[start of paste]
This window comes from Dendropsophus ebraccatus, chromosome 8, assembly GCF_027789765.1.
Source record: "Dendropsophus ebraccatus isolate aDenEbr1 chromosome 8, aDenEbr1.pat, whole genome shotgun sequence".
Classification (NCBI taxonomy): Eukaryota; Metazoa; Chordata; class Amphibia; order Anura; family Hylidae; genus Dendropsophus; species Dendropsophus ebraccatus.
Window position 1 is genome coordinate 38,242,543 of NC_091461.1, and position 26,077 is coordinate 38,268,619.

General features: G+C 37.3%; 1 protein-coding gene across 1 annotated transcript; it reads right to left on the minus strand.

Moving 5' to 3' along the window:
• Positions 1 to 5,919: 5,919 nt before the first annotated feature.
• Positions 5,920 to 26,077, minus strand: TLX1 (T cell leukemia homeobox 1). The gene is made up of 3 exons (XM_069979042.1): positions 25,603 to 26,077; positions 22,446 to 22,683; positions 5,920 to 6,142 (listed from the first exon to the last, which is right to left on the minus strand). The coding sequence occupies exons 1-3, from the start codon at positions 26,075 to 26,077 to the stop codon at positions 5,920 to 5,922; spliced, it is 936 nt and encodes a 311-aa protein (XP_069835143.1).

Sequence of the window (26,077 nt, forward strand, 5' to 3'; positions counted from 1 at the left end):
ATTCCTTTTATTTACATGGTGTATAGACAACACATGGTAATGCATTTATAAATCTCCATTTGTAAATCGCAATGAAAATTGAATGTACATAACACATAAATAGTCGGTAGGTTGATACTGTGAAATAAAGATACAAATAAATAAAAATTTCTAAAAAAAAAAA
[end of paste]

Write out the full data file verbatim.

This window comes from Dendropsophus ebraccatus, chromosome 8, assembly GCF_027789765.1.
Source record: "Dendropsophus ebraccatus isolate aDenEbr1 chromosome 8, aDenEbr1.pat, whole genome shotgun sequence".
Classification (NCBI taxonomy): Eukaryota; Metazoa; Chordata; class Amphibia; order Anura; family Hylidae; genus Dendropsophus; species Dendropsophus ebraccatus.
Window position 1 is genome coordinate 38,242,543 of NC_091461.1, and position 26,077 is coordinate 38,268,619.

General features: G+C 37.3%; 1 protein-coding gene across 1 annotated transcript; it reads right to left on the minus strand.

Moving 5' to 3' along the window:
• Positions 1 to 5,919: 5,919 nt before the first annotated feature.
• Positions 5,920 to 26,077, minus strand: TLX1 (T cell leukemia homeobox 1). The gene is made up of 3 exons (XM_069979042.1): positions 25,603 to 26,077; positions 22,446 to 22,683; positions 5,920 to 6,142 (listed from the first exon to the last, which is right to left on the minus strand). The coding sequence occupies exons 1-3, from the start codon at positions 26,075 to 26,077 to the stop codon at positions 5,920 to 5,922; spliced, it is 936 nt and encodes a 311-aa protein (XP_069835143.1).

Sequence of the window (26,077 nt, forward strand, 5' to 3'; positions counted from 1 at the left end):
ATTCCTTTTATTTACATGGTGTATAGACAACACATGGTAATGCATTTATAAATCTCCATTTGTAAATCGCAATGAAAATTGAATGTACATAACACATAAATAGTCGGTAGGTTGATACTGTGAAATAAAGATACAAATAAATAAAAATTTCTAAAAAAAAAAA